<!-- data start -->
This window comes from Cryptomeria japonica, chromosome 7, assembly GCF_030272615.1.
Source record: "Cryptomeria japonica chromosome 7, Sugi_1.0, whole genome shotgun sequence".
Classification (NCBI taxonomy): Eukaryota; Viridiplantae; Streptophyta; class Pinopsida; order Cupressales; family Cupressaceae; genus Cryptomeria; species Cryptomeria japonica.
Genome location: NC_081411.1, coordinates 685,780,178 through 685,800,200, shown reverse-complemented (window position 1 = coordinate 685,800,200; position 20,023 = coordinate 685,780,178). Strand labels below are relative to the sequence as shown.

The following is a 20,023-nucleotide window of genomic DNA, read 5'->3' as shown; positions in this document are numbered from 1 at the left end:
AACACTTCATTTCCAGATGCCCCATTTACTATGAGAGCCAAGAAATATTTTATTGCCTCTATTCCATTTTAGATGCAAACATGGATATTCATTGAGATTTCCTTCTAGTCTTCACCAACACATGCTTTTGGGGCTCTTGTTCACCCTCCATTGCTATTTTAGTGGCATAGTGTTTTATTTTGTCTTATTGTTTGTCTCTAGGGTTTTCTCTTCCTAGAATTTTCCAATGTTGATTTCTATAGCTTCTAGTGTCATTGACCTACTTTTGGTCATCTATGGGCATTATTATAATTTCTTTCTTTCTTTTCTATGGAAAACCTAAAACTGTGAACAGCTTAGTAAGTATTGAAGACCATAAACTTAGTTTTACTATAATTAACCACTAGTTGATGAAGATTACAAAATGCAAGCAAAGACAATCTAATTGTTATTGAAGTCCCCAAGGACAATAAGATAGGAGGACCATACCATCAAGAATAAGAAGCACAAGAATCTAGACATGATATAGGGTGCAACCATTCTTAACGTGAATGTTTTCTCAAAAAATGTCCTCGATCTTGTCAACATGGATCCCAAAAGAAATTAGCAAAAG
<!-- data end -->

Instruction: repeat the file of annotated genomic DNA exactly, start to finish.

This window comes from Cryptomeria japonica, chromosome 7, assembly GCF_030272615.1.
Source record: "Cryptomeria japonica chromosome 7, Sugi_1.0, whole genome shotgun sequence".
Classification (NCBI taxonomy): Eukaryota; Viridiplantae; Streptophyta; class Pinopsida; order Cupressales; family Cupressaceae; genus Cryptomeria; species Cryptomeria japonica.
Genome location: NC_081411.1, coordinates 685,780,178 through 685,800,200, shown reverse-complemented (window position 1 = coordinate 685,800,200; position 20,023 = coordinate 685,780,178). Strand labels below are relative to the sequence as shown.

The following is a 20,023-nucleotide window of genomic DNA, read 5'->3' as shown; positions in this document are numbered from 1 at the left end:
AACACTTCATTTCCAGATGCCCCATTTACTATGAGAGCCAAGAAATATTTTATTGCCTCTATTCCATTTTAGATGCAAACATGGATATTCATTGAGATTTCCTTCTAGTCTTCACCAACACATGCTTTTGGGGCTCTTGTTCACCCTCCATTGCTATTTTAGTGGCATAGTGTTTTATTTTGTCTTATTGTTTGTCTCTAGGGTTTTCTCTTCCTAGAATTTTCCAATGTTGATTTCTATAGCTTCTAGTGTCATTGACCTACTTTTGGTCATCTATGGGCATTATTATAATTTCTTTCTTTCTTTTCTATGGAAAACCTAAAACTGTGAACAGCTTAGTAAGTATTGAAGACCATAAACTTAGTTTTACTATAATTAACCACTAGTTGATGAAGATTACAAAATGCAAGCAAAGACAATCTAATTGTTATTGAAGTCCCCAAGGACAATAAGATAGGAGGACCATACCATCAAGAATAAGAAGCACAAGAATCTAGACATGATATAGGGTGCAACCATTCTTAACGTGAATGTTTTCTCAAAAAATGTCCTCGATCTTGTCAACATGGATCCCAAAAGAAATTAGCAAAAG